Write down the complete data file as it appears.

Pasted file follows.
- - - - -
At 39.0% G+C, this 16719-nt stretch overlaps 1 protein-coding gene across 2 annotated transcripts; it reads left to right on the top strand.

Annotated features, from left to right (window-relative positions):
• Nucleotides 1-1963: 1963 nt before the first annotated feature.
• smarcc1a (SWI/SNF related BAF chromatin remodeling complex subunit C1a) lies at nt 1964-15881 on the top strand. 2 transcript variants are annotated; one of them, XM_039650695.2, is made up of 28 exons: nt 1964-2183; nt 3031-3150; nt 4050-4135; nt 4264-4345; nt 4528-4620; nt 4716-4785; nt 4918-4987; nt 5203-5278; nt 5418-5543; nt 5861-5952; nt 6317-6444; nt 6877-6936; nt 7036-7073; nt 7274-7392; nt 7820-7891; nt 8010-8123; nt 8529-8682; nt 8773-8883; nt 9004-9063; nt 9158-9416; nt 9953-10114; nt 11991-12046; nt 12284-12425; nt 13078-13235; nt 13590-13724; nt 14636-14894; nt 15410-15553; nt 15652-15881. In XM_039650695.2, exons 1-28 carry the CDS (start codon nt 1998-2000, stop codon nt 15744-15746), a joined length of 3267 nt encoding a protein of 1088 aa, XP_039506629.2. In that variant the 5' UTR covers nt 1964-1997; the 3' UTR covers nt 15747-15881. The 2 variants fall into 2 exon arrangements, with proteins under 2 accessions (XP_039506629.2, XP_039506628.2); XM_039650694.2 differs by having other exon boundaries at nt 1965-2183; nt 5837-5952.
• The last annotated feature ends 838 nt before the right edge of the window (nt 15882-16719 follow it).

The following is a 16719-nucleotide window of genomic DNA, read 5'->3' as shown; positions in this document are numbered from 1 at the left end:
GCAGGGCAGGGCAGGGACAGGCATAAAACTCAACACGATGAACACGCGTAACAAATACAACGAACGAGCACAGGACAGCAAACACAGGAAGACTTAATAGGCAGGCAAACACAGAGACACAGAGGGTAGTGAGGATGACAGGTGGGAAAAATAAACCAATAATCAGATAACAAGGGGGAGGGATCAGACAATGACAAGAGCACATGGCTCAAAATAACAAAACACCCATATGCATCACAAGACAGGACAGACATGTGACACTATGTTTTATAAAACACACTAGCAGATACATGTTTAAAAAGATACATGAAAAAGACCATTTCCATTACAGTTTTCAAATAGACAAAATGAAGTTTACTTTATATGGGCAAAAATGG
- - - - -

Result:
At 39.0% G+C, this 16719-nt stretch overlaps 1 protein-coding gene across 2 annotated transcripts; it reads left to right on the top strand.

Annotated features, from left to right (window-relative positions):
• Nucleotides 1-1963: 1963 nt before the first annotated feature.
• smarcc1a (SWI/SNF related BAF chromatin remodeling complex subunit C1a) lies at nt 1964-15881 on the top strand. 2 transcript variants are annotated; one of them, XM_039650695.2, is made up of 28 exons: nt 1964-2183; nt 3031-3150; nt 4050-4135; nt 4264-4345; nt 4528-4620; nt 4716-4785; nt 4918-4987; nt 5203-5278; nt 5418-5543; nt 5861-5952; nt 6317-6444; nt 6877-6936; nt 7036-7073; nt 7274-7392; nt 7820-7891; nt 8010-8123; nt 8529-8682; nt 8773-8883; nt 9004-9063; nt 9158-9416; nt 9953-10114; nt 11991-12046; nt 12284-12425; nt 13078-13235; nt 13590-13724; nt 14636-14894; nt 15410-15553; nt 15652-15881. In XM_039650695.2, exons 1-28 carry the CDS (start codon nt 1998-2000, stop codon nt 15744-15746), a joined length of 3267 nt encoding a protein of 1088 aa, XP_039506629.2. In that variant the 5' UTR covers nt 1964-1997; the 3' UTR covers nt 15747-15881. The 2 variants fall into 2 exon arrangements, with proteins under 2 accessions (XP_039506629.2, XP_039506628.2); XM_039650694.2 differs by having other exon boundaries at nt 1965-2183; nt 5837-5952.
• The last annotated feature ends 838 nt before the right edge of the window (nt 15882-16719 follow it).

The following is a 16719-nucleotide window of genomic DNA, read 5'->3' as shown; positions in this document are numbered from 1 at the left end:
GCAGGGCAGGGCAGGGACAGGCATAAAACTCAACACGATGAACACGCGTAACAAATACAACGAACGAGCACAGGACAGCAAACACAGGAAGACTTAATAGGCAGGCAAACACAGAGACACAGAGGGTAGTGAGGATGACAGGTGGGAAAAATAAACCAATAATCAGATAACAAGGGGGAGGGATCAGACAATGACAAGAGCACATGGCTCAAAATAACAAAACACCCATATGCATCACAAGACAGGACAGACATGTGACACTATGTTTTATAAAACACACTAGCAGATACATGTTTAAAAAGATACATGAAAAAGACCATTTCCATTACAGTTTTCAAATAGACAAAATGAAGTTTACTTTATATGGGCAAAAATGG